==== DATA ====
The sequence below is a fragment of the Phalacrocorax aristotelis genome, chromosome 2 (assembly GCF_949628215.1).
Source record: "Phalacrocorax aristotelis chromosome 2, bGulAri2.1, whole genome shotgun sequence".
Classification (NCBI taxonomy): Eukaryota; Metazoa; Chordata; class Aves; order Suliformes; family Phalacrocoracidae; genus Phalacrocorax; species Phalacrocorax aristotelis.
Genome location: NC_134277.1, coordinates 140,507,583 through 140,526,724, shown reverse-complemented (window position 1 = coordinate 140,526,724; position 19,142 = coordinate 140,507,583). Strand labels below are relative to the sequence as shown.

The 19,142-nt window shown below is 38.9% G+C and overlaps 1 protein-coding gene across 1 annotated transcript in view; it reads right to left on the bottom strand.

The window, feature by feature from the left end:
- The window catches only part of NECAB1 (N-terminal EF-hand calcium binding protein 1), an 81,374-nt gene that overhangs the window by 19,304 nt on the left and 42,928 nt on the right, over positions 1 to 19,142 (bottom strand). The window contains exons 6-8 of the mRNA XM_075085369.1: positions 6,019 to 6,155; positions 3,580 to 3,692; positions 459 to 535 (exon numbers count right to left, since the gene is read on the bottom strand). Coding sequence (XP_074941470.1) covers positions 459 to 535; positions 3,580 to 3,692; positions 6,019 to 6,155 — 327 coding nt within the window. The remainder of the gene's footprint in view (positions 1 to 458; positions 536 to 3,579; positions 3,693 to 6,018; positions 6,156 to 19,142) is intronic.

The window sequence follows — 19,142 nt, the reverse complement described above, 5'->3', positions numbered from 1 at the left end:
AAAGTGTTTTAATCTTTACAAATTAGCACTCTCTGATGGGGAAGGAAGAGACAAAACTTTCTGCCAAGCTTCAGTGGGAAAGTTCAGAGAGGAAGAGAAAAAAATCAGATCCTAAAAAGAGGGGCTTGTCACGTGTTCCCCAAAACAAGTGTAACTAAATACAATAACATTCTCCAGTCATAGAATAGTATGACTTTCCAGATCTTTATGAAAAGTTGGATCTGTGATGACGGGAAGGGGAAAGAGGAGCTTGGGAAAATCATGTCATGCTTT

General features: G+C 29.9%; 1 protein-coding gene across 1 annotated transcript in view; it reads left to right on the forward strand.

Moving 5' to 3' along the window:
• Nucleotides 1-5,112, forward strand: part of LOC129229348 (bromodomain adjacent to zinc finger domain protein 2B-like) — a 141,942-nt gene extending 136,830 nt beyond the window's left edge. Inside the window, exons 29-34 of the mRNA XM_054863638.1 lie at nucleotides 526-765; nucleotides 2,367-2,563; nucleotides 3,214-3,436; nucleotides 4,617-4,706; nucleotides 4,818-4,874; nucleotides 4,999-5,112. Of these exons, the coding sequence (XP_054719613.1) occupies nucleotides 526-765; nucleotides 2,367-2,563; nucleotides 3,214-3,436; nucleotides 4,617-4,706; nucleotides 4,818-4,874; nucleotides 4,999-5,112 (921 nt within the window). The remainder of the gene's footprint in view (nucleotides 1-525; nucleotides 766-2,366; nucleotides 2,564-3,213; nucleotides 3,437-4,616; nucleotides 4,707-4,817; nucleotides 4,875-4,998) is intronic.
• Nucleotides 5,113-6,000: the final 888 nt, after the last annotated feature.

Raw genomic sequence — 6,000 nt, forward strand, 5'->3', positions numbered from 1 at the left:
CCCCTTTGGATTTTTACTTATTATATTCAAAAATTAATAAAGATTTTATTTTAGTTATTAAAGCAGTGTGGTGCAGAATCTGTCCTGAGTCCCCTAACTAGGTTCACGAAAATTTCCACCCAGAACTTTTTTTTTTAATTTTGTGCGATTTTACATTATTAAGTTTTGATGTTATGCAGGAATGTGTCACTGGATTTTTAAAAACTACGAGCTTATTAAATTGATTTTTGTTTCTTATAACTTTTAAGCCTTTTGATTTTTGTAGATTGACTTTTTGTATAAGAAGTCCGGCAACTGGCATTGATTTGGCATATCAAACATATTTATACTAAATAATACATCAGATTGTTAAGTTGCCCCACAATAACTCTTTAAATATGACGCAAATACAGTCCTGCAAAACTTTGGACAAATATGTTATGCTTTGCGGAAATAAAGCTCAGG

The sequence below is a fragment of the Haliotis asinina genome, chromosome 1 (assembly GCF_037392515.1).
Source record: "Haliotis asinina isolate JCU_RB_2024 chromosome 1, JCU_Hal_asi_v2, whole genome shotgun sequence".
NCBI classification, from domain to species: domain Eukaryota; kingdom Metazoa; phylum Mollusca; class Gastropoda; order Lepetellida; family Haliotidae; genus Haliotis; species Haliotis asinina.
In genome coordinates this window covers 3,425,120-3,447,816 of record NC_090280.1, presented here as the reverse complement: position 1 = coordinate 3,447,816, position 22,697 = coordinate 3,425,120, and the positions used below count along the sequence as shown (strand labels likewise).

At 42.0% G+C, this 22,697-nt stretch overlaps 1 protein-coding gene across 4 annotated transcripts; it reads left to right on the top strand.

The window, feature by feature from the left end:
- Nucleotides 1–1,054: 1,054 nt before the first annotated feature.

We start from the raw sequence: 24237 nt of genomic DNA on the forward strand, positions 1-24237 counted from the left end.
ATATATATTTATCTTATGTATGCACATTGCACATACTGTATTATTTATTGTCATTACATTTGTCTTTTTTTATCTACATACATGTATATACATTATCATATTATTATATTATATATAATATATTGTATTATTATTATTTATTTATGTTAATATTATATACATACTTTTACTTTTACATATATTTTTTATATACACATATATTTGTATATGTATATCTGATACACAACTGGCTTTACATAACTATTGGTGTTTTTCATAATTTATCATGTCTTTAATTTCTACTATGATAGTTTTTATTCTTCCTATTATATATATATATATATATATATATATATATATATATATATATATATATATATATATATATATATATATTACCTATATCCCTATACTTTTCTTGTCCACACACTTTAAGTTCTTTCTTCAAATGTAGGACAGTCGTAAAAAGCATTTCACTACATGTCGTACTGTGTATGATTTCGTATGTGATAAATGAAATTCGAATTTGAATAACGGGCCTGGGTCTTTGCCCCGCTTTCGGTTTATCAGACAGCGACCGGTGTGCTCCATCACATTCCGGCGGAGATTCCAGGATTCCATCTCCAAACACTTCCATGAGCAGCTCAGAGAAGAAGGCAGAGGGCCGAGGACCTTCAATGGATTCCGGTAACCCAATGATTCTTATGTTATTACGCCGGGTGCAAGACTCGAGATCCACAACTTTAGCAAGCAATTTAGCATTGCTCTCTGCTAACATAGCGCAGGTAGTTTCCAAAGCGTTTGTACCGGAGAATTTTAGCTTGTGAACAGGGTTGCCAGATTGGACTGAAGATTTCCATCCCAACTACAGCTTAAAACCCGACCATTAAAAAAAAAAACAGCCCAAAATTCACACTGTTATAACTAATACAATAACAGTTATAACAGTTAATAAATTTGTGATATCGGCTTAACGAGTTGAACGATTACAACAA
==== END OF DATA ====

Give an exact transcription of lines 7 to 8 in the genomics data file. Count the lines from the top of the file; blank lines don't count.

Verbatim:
- The window catches only part of NECAB1 (N-terminal EF-hand calcium binding protein 1), an 81,374-nt gene that overhangs the window by 19,304 nt on the left and 42,928 nt on the right, over positions 1 to 19,142 (bottom strand). The window contains exons 6-8 of the mRNA XM_075085369.1: positions 6,019 to 6,155; positions 3,580 to 3,692; positions 459 to 535 (exon numbers count right to left, since the gene is read on the bottom strand). Coding sequence (XP_074941470.1) covers positions 459 to 535; positions 3,580 to 3,692; positions 6,019 to 6,155 — 327 coding nt within the window. The remainder of the gene's footprint in view (positions 1 to 458; positions 536 to 3,579; positions 3,693 to 6,018; positions 6,156 to 19,142) is intronic.

The window sequence follows — 19,142 nt, the reverse complement described above, 5'->3', positions numbered from 1 at the left end: